In addition to outdoor activities, there are other proactive treatments used successfully for what we call “myopia control,” which is the reduction of the rate of change in myopia levels over time. A favorite option in our clinic is ortho-k contact lens wear. These lenses are worn only at night, correcting your vision while you sleep and allowing for clear vision with no glasses or contacts worn during the day. Other effective options are soft distance-center multifocal contact lenses worn during the day like most contact lenses and low-dose atropine eye drops used once daily.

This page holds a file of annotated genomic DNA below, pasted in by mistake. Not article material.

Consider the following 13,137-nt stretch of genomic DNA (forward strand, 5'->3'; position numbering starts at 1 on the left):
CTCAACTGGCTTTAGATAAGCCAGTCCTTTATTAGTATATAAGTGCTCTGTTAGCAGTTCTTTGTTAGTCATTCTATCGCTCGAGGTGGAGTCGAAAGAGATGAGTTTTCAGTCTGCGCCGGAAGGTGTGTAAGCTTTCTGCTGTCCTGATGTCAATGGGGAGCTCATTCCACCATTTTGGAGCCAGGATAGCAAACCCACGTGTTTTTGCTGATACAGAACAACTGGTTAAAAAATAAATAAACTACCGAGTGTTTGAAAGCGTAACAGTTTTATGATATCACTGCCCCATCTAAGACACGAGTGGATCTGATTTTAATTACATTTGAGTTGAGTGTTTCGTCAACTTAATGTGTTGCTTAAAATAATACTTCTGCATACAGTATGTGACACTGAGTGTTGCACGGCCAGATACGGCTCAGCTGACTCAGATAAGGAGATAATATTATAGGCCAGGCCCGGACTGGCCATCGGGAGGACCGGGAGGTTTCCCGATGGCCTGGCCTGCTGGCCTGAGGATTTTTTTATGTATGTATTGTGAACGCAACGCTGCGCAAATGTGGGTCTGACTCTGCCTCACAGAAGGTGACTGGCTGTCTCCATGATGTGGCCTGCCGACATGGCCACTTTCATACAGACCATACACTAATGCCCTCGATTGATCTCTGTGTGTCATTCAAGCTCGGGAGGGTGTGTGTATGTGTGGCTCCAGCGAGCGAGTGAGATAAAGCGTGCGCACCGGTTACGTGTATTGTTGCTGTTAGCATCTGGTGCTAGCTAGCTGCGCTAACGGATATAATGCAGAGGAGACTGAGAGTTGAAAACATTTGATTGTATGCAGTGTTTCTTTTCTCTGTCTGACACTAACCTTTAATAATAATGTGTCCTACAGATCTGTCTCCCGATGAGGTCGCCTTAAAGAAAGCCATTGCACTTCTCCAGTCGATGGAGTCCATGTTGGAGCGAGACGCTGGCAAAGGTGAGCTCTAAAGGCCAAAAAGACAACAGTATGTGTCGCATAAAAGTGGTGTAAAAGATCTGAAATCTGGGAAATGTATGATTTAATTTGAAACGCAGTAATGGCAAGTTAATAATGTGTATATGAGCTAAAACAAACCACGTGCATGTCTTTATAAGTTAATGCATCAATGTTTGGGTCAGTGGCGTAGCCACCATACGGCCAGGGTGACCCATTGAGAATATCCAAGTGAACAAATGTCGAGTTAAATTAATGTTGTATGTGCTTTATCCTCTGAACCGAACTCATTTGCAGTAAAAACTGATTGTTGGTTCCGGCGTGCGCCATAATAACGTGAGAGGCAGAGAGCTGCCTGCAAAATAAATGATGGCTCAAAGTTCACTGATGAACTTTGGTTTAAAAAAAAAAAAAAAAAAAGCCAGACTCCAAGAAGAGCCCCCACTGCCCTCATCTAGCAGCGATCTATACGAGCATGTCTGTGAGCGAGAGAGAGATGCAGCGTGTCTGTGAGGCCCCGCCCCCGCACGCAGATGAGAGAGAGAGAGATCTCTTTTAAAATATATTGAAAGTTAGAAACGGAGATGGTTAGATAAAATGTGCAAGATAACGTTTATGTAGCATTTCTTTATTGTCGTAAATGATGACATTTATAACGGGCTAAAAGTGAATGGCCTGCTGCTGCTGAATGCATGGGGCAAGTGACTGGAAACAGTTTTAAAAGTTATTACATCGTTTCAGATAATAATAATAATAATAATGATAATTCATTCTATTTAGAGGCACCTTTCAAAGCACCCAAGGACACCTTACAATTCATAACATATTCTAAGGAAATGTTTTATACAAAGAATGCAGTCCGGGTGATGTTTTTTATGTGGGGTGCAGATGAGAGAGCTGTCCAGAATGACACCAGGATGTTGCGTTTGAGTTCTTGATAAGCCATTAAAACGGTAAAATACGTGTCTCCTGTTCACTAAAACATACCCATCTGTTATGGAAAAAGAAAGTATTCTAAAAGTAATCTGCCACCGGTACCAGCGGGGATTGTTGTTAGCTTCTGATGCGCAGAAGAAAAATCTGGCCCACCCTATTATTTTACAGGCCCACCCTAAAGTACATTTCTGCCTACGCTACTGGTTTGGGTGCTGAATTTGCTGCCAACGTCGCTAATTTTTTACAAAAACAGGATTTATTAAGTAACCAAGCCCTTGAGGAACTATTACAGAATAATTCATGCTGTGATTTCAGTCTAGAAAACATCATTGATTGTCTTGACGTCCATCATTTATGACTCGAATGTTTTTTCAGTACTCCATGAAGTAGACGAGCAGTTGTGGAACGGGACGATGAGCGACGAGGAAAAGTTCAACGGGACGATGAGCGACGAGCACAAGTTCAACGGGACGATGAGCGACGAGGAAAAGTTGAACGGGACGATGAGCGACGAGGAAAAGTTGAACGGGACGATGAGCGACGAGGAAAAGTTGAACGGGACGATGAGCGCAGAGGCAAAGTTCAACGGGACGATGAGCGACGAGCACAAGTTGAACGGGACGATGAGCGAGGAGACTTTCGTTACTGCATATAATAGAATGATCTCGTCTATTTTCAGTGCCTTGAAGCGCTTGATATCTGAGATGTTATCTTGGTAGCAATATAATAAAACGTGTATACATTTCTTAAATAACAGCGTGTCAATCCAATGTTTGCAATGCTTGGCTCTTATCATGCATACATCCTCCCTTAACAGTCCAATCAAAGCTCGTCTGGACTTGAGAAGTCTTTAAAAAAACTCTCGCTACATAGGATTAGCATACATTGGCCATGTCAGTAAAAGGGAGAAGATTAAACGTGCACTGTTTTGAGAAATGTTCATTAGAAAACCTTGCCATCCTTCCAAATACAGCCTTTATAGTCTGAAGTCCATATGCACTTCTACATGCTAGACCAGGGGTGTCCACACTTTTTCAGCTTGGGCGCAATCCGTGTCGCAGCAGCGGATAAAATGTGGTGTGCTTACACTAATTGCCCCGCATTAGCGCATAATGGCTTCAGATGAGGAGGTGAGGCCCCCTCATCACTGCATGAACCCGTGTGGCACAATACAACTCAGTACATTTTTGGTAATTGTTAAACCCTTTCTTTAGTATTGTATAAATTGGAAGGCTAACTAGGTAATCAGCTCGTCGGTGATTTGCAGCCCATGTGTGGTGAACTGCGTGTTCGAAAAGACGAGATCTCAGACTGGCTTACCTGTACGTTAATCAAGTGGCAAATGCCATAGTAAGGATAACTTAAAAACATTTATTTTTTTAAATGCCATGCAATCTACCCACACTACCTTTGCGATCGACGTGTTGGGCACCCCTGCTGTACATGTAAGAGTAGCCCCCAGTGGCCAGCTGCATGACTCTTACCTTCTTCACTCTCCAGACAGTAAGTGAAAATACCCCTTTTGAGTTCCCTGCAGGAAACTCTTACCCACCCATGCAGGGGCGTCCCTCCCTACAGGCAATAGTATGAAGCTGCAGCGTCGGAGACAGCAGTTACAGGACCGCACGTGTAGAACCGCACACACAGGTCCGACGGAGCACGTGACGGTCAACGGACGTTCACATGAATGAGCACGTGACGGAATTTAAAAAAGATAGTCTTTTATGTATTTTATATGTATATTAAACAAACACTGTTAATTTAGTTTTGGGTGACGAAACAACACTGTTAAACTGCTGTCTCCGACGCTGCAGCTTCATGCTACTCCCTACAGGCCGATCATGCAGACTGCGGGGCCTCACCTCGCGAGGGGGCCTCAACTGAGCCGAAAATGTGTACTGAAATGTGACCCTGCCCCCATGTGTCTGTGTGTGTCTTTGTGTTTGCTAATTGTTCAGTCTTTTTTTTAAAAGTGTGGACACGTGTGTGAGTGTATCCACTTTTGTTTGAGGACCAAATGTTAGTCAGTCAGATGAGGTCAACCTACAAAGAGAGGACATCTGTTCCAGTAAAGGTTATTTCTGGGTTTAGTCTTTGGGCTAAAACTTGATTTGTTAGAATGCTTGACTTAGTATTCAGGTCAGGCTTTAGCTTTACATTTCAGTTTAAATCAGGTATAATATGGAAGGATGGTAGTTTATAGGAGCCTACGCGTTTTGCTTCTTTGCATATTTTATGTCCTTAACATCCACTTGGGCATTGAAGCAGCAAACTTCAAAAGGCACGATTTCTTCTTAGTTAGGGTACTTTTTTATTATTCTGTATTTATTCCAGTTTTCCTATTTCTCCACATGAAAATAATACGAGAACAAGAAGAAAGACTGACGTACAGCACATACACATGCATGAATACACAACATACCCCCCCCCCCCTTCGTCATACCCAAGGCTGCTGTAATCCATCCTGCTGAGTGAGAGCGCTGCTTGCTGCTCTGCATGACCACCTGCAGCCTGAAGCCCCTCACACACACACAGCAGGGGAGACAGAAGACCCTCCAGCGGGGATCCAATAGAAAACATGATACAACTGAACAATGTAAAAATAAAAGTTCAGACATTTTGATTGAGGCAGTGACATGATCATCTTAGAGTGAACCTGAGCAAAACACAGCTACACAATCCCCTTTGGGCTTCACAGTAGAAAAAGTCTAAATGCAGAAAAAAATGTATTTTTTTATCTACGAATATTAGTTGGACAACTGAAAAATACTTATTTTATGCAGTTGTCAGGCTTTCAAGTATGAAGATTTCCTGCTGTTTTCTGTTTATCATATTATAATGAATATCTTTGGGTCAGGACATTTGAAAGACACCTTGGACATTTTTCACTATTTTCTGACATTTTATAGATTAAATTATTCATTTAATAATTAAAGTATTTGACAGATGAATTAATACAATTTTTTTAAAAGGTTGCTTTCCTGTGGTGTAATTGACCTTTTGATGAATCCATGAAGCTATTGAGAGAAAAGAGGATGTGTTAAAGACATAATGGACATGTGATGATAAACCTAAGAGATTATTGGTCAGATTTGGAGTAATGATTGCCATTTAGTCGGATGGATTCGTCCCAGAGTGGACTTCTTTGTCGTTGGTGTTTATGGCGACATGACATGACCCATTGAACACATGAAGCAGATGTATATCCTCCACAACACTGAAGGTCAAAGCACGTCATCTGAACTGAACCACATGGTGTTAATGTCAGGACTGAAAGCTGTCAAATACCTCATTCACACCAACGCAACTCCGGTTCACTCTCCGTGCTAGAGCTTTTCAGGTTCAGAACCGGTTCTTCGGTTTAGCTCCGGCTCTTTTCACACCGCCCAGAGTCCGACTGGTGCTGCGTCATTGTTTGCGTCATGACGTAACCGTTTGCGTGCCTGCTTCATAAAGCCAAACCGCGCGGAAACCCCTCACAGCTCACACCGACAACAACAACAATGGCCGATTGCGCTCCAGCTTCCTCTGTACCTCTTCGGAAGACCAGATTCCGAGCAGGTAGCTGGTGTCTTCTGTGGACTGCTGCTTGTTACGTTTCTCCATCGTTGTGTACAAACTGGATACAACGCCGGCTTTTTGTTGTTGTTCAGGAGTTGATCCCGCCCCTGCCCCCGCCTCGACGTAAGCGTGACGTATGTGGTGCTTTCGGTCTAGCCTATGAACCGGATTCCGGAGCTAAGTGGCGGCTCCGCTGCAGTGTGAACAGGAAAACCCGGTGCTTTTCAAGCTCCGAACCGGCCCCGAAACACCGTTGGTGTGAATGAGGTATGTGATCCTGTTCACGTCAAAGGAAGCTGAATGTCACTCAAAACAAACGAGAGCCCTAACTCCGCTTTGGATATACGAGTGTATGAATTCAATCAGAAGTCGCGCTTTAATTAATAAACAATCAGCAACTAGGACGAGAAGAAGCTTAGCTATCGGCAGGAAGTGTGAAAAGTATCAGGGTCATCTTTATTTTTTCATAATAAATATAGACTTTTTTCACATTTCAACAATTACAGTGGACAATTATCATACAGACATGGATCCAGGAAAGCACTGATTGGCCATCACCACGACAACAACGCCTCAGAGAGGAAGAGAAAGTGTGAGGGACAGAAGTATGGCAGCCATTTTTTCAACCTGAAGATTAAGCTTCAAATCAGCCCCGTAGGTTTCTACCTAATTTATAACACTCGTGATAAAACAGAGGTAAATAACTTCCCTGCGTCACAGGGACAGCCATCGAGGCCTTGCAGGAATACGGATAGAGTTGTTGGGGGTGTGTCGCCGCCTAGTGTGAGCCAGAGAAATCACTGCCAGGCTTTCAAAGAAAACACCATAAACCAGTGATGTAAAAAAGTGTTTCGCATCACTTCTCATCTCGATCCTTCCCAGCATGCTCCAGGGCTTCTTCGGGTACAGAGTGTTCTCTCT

We are fortunate to have excellent schools and educators in Cache Valley, and we are confident that our children will have memorable and valuable experiences learning during this school year, no matter the setting. We are committed to minimizing the impact of alternative styles of learning and maximizing your child’s performance. If we can be of further assistance or answer any questions regarding your child’s specific learning circumstances and how they affect their vision, please contact our office.